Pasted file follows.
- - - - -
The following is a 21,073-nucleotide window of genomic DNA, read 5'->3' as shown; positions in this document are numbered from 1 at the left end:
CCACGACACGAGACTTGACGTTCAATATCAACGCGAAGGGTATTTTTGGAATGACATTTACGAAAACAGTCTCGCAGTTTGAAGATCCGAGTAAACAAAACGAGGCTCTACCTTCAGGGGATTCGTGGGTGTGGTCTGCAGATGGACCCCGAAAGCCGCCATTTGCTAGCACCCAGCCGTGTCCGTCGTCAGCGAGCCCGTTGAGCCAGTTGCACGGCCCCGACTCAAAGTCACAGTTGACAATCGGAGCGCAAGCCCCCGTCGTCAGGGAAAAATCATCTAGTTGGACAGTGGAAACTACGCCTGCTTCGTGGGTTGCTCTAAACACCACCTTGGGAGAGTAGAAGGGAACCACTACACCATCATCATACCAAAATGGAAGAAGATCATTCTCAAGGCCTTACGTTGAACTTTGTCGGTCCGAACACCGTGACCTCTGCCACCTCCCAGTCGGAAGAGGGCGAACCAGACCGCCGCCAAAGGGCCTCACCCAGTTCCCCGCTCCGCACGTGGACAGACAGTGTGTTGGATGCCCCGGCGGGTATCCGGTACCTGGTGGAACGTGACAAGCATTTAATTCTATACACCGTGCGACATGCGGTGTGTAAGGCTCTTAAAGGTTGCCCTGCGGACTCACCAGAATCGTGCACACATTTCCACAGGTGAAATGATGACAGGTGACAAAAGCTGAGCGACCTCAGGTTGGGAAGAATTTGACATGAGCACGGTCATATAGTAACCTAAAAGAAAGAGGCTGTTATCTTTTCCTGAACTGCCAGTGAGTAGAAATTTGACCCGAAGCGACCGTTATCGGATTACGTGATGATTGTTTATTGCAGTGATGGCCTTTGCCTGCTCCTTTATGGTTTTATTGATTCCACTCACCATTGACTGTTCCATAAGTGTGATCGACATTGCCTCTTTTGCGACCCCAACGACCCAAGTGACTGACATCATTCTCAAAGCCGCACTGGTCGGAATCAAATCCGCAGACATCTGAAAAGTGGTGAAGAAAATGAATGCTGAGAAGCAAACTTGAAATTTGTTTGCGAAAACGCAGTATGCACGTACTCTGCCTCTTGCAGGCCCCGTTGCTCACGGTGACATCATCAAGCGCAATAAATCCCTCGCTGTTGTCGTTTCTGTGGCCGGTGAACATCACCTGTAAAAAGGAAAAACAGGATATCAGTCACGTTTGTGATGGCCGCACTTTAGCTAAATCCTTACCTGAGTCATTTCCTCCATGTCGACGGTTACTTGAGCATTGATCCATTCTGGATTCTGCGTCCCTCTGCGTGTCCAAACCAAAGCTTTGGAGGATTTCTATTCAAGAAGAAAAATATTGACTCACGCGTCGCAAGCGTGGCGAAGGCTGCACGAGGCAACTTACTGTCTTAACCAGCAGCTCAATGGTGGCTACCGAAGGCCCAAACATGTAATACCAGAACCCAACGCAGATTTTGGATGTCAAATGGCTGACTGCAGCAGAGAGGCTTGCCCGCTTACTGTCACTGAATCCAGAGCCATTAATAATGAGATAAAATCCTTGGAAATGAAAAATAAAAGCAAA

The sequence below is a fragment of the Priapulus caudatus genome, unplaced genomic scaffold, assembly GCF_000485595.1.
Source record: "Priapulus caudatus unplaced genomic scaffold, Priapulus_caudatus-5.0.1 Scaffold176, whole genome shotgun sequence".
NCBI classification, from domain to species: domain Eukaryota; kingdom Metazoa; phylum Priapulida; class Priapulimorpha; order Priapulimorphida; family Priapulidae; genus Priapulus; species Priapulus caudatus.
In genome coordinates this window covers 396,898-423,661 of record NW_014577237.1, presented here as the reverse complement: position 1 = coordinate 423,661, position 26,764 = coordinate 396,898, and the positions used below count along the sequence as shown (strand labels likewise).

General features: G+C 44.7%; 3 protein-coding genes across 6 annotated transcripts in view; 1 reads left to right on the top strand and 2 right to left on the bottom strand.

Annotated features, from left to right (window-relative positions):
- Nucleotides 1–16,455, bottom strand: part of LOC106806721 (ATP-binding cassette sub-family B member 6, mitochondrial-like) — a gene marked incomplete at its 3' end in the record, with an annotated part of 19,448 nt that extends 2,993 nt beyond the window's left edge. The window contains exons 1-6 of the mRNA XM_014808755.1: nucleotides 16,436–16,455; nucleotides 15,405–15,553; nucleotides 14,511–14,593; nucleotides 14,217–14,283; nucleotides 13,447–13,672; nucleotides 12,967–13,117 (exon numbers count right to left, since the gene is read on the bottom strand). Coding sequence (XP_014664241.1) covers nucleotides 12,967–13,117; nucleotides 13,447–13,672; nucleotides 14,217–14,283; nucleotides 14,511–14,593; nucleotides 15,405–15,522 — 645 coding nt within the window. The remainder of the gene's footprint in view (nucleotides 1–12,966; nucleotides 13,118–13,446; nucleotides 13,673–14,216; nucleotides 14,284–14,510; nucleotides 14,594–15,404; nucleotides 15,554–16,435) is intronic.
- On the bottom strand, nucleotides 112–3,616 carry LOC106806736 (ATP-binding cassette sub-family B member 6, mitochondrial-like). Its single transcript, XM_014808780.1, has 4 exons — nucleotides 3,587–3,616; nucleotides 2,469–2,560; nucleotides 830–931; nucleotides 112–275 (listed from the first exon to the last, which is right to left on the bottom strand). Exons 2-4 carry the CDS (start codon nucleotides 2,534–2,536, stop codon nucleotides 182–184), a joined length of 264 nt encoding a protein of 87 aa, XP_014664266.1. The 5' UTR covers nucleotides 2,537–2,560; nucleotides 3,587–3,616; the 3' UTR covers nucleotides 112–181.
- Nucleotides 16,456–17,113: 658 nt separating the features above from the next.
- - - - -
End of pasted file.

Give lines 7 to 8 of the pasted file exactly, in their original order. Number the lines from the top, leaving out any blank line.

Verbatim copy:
General features: G+C 44.7%; 3 protein-coding genes across 6 annotated transcripts in view; 1 reads left to right on the top strand and 2 right to left on the bottom strand.

Annotated features, from left to right (window-relative positions):